PUBLISHED:September 24, 2010

Sergio Fabbrini, "Compound Democracies: Why the United States and Europe Are Becoming Similar"

Monday, September 27, 2010
12:15 - 1:15 pm, Room 3037
Duke Law School

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This is a major new comparison of the American and European political systems. By deploying a powerful new model to analyze the two systems it draws some challenging conclusions about their increasing similarity. Professor Fabbrini argues that the process of regional integration in Europe over the last 60 years, has significantly reduced the historical differences between the democracies on either side of the Atlantic. The EU and the US are now similar because they represent two different species of the same political genus: the compound democracy.

The defining feature of compound democracy is the union of states and their citizens. Through such union, the states agree to pool their sovereignty within a larger integrated supra-state or supranational framework. They do so because these unions are primarily pacts for avoiding war. Because the states which made those unions were, and continue to be, asymmetrically correlated, any attempt to create a unified polity--that is a political system where the decision-making power is monopolized by only one institution--is likely to fail. He goes on to argue that the US and the EU are based on a multiple diffusion of powers which guarantees that any interest can have a voice in the decision-making process and no majority will be able to control all the institutional levels of the polity. This type of system allows an inter-states organization to operate as a supra-state polity--but it does so at the expense of decision-making capacity and accountability.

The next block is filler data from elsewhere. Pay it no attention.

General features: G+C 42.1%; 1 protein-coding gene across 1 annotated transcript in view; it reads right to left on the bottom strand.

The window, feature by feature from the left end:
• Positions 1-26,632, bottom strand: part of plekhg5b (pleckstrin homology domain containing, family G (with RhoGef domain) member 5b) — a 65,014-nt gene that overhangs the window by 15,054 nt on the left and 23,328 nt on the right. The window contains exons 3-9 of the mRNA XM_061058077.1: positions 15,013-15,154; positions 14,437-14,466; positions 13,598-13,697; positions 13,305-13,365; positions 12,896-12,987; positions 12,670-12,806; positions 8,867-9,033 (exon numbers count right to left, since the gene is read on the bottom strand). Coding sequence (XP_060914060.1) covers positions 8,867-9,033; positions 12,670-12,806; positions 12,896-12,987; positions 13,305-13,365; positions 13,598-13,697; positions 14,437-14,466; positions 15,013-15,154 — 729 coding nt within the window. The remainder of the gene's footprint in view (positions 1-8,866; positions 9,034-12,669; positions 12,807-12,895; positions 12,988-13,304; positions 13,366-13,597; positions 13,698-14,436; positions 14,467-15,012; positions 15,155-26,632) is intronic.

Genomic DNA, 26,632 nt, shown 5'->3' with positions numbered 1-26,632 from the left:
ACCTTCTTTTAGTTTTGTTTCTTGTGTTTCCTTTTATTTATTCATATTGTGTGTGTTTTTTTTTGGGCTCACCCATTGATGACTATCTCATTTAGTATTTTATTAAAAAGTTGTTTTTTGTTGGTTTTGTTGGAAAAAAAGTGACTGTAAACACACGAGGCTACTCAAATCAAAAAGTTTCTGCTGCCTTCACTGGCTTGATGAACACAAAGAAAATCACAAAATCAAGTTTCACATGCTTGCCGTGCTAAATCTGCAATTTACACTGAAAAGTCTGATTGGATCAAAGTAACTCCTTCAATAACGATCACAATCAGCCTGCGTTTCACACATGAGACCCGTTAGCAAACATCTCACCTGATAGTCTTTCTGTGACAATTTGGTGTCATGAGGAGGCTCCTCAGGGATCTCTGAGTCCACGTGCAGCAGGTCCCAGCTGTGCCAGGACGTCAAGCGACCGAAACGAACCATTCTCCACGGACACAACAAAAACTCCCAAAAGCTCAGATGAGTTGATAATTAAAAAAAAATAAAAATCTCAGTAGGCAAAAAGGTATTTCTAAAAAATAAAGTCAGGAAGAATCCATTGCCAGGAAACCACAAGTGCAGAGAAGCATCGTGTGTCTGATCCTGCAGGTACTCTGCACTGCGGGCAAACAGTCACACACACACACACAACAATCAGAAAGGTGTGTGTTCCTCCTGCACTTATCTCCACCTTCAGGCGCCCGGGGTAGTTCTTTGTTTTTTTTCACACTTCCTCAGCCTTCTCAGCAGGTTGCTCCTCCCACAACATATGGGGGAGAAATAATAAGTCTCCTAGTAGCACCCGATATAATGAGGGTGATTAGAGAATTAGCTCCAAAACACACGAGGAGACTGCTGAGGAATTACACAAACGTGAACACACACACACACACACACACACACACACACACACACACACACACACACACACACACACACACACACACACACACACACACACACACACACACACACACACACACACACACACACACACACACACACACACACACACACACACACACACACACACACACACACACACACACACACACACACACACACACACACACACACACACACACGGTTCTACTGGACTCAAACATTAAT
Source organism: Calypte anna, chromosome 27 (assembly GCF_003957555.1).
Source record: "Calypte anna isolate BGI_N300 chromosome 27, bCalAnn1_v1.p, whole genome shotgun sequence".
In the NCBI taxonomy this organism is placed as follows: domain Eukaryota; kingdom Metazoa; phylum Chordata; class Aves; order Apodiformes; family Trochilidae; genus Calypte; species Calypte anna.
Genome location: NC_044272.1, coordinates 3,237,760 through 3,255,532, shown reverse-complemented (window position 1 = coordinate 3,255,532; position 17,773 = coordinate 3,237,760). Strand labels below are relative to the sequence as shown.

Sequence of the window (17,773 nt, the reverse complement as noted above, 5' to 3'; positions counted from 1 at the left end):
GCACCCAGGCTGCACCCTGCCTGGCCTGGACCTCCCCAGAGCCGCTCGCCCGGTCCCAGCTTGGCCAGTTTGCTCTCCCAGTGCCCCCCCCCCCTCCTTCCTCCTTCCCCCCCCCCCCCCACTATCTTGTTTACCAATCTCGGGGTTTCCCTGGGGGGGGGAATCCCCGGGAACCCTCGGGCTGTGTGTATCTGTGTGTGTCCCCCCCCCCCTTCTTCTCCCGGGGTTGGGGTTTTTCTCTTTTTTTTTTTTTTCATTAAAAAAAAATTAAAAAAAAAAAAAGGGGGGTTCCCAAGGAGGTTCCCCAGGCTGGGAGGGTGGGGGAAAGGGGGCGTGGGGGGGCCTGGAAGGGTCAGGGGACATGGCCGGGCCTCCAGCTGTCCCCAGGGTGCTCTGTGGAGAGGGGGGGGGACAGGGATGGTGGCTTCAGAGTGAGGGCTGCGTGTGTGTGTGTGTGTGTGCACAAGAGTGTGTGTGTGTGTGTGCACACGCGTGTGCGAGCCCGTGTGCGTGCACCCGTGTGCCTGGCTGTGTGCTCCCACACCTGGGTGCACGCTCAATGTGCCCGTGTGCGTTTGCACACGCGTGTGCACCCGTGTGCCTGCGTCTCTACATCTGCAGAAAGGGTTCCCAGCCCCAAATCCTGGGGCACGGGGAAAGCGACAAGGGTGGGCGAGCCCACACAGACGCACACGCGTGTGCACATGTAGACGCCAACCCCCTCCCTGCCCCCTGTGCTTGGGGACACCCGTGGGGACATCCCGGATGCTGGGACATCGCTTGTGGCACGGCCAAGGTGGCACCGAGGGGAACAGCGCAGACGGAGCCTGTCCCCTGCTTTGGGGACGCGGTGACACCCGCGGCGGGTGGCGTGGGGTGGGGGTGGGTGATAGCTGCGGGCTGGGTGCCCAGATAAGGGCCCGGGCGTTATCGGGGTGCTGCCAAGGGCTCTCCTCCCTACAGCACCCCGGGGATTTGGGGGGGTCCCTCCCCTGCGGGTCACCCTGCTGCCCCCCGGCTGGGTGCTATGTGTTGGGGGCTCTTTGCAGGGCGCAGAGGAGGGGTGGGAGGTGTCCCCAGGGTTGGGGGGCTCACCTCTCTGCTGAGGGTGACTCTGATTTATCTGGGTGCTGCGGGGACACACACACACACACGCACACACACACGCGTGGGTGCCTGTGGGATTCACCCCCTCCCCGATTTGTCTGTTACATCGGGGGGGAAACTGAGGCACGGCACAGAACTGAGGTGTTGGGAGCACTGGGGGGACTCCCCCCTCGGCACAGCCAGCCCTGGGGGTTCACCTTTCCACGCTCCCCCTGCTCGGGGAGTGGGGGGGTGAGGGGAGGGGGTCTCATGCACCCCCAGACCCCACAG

About the Author

Sergio Fabbrini is Professor of Political Science and Director of the School of International Studies at the University of Trento, and is Recurrent Visiting Professor of Comparative and American Politics at the Department of Political Science and Institute of Governmental Studies, University of California at Berkeley. He is the Editor of the Italian Journal of Political Science , and has published nine books, one co-authored book and nine edited or co-edited books, and one hundred scientific articles and essays in seven languages in Comparative and European Politics, American Politics, International Relations, Italian Politics and Political Theory.

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